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Cold Snap May Have Killed Songbirds, Researcher Says

By Sam Cholke | January 9, 2014 10:19am
 A Field Museum researcher said the cold snap could reduce Chicago's population of songbirds.
A Field Museum researcher said the cold snap could reduce Chicago's population of songbirds.
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HYDE PARK — The recent severe cold snap could reduce Chicago’s songbird population, according to a researcher with the Field Museum.

Josh Engel, a research assistant in the Bird Division at the museum, said some hardier songbirds may have tried to stick out the winter in Chicago to stay close to summer breeding grounds and may not make it through the subzero temperatures.

“Evolutionarily, birds have adapted to deal with cold, but this is pretty extreme,” Engel said. “Extreme weather definitely pushes birds around in weird ways.”

He said the population of yellow rump warblers, golden crown kinglets, brown creepers and other songbirds would be reduced if they were not able to find somewhere warm to weather the cold snap.

“I’ve heard lots of reports of birds turning up in strange places to stay warm, like inside people’s garages,” Engel said, adding that dead bird sightings have also been reported.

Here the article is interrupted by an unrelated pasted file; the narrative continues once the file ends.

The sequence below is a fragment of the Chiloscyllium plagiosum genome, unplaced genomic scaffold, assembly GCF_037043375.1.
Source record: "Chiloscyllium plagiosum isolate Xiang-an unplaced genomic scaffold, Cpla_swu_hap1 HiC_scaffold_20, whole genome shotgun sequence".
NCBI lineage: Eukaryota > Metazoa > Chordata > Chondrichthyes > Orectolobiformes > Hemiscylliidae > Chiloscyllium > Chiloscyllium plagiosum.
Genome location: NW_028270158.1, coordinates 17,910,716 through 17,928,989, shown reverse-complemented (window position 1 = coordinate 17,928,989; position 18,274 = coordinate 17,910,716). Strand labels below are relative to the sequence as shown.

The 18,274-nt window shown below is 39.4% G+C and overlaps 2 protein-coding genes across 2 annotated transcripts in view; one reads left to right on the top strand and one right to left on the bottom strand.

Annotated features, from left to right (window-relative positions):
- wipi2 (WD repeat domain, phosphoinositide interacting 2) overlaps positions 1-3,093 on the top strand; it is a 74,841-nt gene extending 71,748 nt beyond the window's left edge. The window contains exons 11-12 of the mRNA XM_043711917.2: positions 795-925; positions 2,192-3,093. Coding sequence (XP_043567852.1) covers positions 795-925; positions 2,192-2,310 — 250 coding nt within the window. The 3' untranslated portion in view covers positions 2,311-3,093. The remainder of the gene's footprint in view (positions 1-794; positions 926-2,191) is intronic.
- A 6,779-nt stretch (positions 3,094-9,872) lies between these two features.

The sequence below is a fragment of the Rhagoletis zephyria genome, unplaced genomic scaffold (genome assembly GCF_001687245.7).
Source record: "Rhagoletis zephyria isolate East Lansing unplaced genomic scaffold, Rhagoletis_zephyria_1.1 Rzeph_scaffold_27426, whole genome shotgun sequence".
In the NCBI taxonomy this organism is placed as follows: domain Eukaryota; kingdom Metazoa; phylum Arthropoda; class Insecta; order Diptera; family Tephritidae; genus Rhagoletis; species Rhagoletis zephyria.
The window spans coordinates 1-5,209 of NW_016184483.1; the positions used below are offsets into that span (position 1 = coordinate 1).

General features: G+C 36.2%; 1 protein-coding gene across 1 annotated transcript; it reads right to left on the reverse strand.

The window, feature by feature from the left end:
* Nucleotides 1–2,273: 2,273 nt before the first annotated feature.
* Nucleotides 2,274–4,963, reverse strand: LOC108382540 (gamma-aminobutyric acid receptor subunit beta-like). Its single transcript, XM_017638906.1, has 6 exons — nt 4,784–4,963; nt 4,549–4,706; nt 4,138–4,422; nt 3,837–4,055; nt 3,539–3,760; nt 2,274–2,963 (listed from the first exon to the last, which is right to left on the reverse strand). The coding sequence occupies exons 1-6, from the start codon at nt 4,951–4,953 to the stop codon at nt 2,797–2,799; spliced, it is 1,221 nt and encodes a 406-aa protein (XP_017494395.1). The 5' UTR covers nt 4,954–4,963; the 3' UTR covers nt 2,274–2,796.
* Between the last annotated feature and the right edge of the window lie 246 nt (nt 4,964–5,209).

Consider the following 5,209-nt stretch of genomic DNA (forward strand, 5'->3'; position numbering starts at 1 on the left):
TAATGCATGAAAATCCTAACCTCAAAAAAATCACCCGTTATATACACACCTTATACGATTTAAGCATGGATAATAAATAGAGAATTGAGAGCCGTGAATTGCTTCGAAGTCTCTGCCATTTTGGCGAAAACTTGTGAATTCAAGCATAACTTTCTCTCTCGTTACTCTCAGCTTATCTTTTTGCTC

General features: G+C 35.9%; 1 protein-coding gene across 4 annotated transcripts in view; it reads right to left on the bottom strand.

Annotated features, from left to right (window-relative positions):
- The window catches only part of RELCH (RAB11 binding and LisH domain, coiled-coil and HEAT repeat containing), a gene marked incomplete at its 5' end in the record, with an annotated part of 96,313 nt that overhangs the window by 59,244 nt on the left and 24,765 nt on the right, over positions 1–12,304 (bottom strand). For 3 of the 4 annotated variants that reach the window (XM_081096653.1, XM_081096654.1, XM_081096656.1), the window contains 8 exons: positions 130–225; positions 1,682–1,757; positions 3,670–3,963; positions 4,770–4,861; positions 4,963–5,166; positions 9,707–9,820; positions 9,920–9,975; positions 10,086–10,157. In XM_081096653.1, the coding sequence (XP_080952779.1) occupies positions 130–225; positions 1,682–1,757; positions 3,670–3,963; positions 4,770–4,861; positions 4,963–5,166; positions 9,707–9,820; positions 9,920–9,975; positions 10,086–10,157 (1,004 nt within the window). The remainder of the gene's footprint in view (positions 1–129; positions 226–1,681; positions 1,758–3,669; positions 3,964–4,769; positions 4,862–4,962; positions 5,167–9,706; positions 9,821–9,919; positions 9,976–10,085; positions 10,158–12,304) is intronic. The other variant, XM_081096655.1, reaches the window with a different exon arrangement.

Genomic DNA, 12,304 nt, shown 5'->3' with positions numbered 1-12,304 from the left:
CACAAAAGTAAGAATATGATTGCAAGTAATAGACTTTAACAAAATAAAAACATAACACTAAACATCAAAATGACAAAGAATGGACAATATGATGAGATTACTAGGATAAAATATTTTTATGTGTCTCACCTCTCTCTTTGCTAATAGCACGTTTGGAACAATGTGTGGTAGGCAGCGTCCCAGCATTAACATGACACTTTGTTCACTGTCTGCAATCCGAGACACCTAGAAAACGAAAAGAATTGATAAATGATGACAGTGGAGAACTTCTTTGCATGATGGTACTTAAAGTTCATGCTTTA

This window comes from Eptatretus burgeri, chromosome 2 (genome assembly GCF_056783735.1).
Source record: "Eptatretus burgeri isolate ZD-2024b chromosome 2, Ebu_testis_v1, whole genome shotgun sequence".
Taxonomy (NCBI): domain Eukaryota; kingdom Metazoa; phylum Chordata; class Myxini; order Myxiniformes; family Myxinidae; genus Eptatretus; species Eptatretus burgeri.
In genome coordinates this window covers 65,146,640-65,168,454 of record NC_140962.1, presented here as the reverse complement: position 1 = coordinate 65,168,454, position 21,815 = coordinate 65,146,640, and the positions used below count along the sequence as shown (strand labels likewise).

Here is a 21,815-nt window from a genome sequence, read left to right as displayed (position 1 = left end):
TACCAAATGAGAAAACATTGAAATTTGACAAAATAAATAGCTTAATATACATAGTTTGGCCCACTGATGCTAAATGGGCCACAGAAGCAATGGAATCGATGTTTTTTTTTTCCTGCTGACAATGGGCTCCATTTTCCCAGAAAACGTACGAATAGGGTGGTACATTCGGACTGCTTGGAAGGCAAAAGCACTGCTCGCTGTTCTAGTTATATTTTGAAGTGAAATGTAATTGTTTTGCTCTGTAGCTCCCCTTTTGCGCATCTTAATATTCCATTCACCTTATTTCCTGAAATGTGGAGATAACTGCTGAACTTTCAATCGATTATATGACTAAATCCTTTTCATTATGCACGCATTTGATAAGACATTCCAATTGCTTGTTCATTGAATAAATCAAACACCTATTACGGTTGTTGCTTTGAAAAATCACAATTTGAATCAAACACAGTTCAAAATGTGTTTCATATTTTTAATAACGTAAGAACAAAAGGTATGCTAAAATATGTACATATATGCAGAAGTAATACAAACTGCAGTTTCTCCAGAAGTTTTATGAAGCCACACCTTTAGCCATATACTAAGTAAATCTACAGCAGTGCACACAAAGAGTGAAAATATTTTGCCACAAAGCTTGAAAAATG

Engel said for birders willing to brave the cold, the severe temperatures could drive some species to the open water of Lake Michigan as smaller lakes freeze over. He said the chances are higher for spotting long-tailed ducks and other waterfowl that typically winter on smaller bodies of water.

He said spottings of species like red-breasted mergansers and golden eye ducks are more common as the birds take shelter from the wind in shallower waters. He said the birds that typically breed in northern Canada and migrate to the Atlantic Coast are increasingly routine in Chicago.

“A lot of them will stay as far north as they can,” Engel said. “I was at Monroe Harbor and there were a number of mergansers and golden eyes looking very cold.”

He said the last major bird count was on Christmas Day, and the extent of the effect of the cold snap on bird populations would likely not be clear until spring counts — and migrations — begin.